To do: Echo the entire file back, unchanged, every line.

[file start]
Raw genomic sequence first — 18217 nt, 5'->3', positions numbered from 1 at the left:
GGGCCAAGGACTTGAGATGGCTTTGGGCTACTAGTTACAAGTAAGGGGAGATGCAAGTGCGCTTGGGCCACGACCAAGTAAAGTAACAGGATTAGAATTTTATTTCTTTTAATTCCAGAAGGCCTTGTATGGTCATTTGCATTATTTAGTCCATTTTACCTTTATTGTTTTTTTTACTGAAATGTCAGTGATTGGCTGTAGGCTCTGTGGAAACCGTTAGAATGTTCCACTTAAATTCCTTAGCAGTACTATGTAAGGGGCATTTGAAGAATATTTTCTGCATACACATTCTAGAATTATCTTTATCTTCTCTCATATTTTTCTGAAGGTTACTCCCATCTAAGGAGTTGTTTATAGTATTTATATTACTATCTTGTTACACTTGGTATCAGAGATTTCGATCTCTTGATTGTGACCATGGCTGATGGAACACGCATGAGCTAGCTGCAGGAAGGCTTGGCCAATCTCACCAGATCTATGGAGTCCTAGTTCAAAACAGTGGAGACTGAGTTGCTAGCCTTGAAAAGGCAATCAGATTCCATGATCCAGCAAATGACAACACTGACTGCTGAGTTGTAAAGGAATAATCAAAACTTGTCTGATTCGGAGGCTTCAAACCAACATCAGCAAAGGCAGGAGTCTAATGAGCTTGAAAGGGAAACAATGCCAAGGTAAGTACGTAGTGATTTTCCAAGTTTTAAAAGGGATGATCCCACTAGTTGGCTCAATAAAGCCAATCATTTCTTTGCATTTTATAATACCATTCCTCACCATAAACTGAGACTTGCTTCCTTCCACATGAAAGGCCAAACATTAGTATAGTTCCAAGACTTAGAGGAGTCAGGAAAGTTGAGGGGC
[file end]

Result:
Raw genomic sequence first — 18217 nt, 5'->3', positions numbered from 1 at the left:
GGGCCAAGGACTTGAGATGGCTTTGGGCTACTAGTTACAAGTAAGGGGAGATGCAAGTGCGCTTGGGCCACGACCAAGTAAAGTAACAGGATTAGAATTTTATTTCTTTTAATTCCAGAAGGCCTTGTATGGTCATTTGCATTATTTAGTCCATTTTACCTTTATTGTTTTTTTTACTGAAATGTCAGTGATTGGCTGTAGGCTCTGTGGAAACCGTTAGAATGTTCCACTTAAATTCCTTAGCAGTACTATGTAAGGGGCATTTGAAGAATATTTTCTGCATACACATTCTAGAATTATCTTTATCTTCTCTCATATTTTTCTGAAGGTTACTCCCATCTAAGGAGTTGTTTATAGTATTTATATTACTATCTTGTTACACTTGGTATCAGAGATTTCGATCTCTTGATTGTGACCATGGCTGATGGAACACGCATGAGCTAGCTGCAGGAAGGCTTGGCCAATCTCACCAGATCTATGGAGTCCTAGTTCAAAACAGTGGAGACTGAGTTGCTAGCCTTGAAAAGGCAATCAGATTCCATGATCCAGCAAATGACAACACTGACTGCTGAGTTGTAAAGGAATAATCAAAACTTGTCTGATTCGGAGGCTTCAAACCAACATCAGCAAAGGCAGGAGTCTAATGAGCTTGAAAGGGAAACAATGCCAAGGTAAGTACGTAGTGATTTTCCAAGTTTTAAAAGGGATGATCCCACTAGTTGGCTCAATAAAGCCAATCATTTCTTTGCATTTTATAATACCATTCCTCACCATAAACTGAGACTTGCTTCCTTCCACATGAAAGGCCAAACATTAGTATAGTTCCAAGACTTAGAGGAGTCAGGAAAGTTGAGGGGC